Jeep’s parent company has ignored objections by the Cherokee Nation that it should not use the Cherokee name on some of its products. Two years ago, Chuck Hoskin Jr., principal chief of the Cherokee Nation, told Car & Driver that he wanted the name of his tribe off the Jeep Cherokee and Grand Cherokee models. (These are the worst new cars for the environment and humans.)
Jeep’s owner Stellantis has done nothing because its management understands that renaming a major product would hurt sales. That is hardly an excuse, ethically. It calls into question management morals.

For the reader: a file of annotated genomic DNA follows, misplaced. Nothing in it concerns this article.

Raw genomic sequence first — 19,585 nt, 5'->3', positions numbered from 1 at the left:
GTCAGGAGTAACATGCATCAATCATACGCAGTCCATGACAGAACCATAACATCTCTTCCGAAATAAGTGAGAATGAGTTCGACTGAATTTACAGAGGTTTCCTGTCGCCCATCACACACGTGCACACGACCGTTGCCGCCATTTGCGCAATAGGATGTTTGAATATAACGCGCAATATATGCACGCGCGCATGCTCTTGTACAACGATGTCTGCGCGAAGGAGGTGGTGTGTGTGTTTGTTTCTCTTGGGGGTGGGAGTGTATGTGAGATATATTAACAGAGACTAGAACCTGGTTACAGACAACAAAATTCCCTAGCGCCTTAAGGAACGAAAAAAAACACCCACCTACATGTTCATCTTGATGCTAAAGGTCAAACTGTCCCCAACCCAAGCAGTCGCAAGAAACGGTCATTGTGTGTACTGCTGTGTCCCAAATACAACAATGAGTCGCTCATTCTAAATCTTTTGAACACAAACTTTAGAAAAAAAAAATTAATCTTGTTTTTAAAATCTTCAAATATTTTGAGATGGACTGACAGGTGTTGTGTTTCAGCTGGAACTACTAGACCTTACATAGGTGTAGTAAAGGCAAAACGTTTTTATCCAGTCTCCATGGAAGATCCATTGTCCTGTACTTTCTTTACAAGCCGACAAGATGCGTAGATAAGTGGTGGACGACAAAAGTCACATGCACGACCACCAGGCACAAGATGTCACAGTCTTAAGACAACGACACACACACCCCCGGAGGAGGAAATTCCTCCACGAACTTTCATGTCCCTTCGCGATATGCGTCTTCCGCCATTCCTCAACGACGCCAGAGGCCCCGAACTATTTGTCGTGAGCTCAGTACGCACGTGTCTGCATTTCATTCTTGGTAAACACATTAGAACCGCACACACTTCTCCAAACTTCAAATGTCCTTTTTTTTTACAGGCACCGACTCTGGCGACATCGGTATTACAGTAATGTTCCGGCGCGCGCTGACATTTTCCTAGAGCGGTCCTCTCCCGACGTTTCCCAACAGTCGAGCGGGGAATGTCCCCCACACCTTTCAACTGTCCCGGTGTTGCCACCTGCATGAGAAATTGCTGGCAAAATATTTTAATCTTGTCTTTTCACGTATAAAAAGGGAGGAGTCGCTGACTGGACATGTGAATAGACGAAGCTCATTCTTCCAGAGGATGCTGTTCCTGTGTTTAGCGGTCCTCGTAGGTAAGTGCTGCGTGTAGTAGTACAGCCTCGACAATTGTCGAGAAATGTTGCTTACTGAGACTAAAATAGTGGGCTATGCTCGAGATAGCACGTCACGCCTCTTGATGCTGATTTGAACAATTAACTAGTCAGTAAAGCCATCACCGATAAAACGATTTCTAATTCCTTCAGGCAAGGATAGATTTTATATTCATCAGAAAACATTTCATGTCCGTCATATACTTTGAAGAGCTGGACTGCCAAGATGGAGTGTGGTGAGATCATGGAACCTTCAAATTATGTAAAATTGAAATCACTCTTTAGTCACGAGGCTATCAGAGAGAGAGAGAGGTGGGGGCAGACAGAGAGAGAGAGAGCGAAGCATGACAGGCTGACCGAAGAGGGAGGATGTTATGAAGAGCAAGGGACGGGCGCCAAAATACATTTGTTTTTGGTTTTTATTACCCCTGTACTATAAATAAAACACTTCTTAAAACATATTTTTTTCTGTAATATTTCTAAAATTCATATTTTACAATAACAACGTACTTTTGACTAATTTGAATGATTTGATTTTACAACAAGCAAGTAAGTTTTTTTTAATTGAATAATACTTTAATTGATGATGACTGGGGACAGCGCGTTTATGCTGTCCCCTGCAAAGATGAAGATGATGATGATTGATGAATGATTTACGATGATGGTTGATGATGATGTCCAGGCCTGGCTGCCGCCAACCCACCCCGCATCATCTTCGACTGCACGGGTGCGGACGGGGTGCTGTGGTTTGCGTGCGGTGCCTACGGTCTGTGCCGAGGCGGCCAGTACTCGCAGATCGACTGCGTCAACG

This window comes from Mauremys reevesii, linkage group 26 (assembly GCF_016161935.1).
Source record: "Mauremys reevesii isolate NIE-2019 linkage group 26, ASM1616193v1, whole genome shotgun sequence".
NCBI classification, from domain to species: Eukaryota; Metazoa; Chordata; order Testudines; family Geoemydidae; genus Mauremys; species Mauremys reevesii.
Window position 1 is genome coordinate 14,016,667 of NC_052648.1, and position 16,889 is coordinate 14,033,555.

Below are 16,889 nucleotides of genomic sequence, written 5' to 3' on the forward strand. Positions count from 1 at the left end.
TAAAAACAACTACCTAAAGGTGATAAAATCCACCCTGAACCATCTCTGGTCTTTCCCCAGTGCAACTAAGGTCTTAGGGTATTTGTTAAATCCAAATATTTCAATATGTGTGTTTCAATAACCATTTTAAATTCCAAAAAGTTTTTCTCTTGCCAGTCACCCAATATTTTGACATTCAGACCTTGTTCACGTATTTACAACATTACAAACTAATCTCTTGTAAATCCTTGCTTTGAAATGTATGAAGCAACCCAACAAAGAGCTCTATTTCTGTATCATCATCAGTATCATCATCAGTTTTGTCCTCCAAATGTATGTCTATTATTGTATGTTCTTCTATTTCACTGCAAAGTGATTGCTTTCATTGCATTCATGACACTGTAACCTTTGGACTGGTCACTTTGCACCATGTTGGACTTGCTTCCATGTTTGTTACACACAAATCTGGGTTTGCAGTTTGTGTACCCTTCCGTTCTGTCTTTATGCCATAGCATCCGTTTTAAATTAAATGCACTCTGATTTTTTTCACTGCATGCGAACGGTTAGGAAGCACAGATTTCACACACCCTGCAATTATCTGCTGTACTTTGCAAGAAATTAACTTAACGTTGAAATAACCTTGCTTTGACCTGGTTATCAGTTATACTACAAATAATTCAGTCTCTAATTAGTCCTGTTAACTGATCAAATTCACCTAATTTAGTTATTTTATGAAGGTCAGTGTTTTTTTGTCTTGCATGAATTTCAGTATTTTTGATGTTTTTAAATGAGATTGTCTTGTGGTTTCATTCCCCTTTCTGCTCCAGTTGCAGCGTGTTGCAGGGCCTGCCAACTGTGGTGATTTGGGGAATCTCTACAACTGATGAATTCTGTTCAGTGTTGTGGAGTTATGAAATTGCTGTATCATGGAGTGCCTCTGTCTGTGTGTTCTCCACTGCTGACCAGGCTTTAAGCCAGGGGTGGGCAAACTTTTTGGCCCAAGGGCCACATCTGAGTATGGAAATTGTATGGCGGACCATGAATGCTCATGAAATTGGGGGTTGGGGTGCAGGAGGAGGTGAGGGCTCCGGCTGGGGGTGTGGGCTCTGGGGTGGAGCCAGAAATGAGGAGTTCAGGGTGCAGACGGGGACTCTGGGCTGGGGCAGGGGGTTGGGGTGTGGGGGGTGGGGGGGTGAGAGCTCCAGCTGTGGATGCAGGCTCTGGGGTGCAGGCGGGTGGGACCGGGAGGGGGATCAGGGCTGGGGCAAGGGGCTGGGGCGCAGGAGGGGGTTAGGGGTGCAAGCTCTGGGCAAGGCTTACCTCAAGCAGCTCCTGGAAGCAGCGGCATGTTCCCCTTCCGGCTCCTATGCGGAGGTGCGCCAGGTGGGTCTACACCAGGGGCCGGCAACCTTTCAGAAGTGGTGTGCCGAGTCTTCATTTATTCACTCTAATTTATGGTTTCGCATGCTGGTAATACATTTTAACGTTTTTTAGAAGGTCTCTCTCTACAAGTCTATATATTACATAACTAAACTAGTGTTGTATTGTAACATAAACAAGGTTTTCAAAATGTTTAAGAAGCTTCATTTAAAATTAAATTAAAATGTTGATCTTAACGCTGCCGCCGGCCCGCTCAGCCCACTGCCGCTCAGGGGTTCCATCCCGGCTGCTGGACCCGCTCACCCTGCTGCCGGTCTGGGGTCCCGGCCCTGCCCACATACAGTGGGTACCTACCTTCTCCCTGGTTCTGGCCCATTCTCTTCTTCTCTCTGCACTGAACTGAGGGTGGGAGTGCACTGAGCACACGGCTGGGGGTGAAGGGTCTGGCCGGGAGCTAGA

Several other organizations that use Indian names have made changes, either because of public pressure or ethical decisions by management. One of the most prominent was replacing the name of the Washington NFL team, the Redskins. The team’s new name is the Washington Commanders.
Ultimately, the decision about the Jeep name rests with Stellantis CEO Carlos Tavares. He has reason not to drop the Cherokee name. Jeep sales fell 20% in the first quarter to 154,203. According to Cox Automotive, “The volume-leading Grand Cherokee had a sales decline of 27% to 54,502 units.”
Cherokee sales are off, which is a kind of justice.
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